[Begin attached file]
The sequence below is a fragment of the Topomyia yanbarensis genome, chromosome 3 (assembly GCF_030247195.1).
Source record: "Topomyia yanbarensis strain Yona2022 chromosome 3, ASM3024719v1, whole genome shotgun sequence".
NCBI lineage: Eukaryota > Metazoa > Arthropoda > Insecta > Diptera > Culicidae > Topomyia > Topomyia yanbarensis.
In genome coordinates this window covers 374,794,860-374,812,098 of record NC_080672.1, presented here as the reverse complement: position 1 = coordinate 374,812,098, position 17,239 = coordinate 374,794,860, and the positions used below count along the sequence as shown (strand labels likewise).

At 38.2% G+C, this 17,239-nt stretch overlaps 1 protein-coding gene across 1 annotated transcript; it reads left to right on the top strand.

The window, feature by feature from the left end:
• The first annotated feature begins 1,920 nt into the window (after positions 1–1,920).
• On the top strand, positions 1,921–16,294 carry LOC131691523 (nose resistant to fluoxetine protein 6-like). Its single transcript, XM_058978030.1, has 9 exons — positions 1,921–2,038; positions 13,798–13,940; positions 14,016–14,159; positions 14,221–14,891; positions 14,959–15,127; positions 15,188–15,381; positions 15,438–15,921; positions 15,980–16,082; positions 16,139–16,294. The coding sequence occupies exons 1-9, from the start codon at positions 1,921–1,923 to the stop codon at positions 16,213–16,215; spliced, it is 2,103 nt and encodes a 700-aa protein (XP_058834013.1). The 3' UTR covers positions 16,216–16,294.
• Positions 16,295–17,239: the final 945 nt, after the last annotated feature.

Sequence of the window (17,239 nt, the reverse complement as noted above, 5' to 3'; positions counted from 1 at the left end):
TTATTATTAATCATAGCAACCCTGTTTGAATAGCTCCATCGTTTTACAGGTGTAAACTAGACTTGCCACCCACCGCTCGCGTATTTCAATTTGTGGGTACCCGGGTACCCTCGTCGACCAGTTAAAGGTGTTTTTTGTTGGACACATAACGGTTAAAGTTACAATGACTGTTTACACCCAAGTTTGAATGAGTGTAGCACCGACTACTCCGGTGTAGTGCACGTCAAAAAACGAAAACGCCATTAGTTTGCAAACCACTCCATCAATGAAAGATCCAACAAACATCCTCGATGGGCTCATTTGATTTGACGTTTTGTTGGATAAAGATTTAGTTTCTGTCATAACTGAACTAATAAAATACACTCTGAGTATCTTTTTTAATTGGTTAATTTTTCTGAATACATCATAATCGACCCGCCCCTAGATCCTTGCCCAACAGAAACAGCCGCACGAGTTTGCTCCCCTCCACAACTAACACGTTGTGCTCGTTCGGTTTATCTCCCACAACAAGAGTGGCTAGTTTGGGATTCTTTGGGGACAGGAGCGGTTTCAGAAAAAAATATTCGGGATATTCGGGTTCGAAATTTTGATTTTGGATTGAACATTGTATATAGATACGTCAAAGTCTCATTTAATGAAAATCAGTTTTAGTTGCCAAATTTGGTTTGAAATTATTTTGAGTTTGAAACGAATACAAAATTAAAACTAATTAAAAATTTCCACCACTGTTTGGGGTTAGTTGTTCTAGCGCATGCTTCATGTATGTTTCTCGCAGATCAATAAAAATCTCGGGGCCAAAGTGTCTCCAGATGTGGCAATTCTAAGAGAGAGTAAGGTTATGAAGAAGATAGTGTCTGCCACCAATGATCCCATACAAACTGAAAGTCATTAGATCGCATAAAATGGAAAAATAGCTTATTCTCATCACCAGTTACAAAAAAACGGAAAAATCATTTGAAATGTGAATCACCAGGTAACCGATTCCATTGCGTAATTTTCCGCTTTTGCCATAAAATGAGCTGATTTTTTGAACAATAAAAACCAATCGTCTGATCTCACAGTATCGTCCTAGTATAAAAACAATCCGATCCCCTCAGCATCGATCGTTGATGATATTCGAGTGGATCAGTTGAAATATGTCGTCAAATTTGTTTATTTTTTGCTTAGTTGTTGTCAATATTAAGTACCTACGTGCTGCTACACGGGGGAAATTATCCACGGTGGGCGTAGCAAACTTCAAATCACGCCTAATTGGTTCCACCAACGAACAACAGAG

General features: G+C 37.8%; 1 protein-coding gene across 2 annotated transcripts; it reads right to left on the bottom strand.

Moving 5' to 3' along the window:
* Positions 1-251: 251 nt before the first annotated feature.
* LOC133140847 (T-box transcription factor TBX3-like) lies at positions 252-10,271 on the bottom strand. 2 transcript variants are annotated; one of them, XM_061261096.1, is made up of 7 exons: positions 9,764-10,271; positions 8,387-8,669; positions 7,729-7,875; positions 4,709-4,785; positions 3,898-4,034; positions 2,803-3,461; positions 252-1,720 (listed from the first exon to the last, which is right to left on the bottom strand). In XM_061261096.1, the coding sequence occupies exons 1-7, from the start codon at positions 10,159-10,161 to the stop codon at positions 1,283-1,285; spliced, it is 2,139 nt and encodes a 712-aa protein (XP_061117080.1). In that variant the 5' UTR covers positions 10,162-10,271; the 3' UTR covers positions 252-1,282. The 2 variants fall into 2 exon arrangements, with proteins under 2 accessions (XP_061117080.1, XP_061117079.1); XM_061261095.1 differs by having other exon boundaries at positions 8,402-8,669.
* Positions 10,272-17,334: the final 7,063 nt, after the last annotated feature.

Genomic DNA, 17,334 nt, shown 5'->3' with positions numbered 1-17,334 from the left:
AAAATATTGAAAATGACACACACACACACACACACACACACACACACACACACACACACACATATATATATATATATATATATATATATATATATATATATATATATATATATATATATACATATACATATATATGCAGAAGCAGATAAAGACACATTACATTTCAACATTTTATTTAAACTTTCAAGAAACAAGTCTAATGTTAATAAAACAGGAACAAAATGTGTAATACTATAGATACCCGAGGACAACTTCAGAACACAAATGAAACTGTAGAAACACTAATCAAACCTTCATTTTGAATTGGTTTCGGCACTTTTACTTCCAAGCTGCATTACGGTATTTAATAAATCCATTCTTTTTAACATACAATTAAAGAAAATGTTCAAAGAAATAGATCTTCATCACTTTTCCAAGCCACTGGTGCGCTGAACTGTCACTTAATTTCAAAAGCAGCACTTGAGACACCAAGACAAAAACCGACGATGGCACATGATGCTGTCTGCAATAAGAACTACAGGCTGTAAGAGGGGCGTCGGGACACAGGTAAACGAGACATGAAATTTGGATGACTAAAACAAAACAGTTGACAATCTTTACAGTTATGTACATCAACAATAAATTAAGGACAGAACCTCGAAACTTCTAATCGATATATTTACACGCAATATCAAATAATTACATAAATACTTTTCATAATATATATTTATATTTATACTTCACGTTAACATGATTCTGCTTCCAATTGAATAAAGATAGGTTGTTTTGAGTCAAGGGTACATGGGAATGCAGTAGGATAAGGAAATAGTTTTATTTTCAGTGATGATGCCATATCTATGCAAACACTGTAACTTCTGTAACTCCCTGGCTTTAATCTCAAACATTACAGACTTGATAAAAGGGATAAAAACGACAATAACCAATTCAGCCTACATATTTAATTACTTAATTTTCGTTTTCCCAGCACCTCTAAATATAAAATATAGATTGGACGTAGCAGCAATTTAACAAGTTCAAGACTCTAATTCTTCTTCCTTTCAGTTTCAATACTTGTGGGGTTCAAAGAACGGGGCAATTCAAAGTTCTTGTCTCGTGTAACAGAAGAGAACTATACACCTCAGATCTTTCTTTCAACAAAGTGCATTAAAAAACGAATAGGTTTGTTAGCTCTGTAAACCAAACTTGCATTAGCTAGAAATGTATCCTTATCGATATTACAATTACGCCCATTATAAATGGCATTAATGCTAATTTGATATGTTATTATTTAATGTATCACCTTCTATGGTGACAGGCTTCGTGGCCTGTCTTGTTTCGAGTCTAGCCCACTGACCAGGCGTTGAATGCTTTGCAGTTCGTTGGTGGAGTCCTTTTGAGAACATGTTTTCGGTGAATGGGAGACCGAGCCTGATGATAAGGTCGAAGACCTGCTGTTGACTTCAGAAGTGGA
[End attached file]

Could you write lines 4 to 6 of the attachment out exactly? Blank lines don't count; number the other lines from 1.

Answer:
In genome coordinates this window covers 374,794,860-374,812,098 of record NC_080672.1, presented here as the reverse complement: position 1 = coordinate 374,812,098, position 17,239 = coordinate 374,794,860, and the positions used below count along the sequence as shown (strand labels likewise).

At 38.2% G+C, this 17,239-nt stretch overlaps 1 protein-coding gene across 1 annotated transcript; it reads left to right on the top strand.

The window, feature by feature from the left end: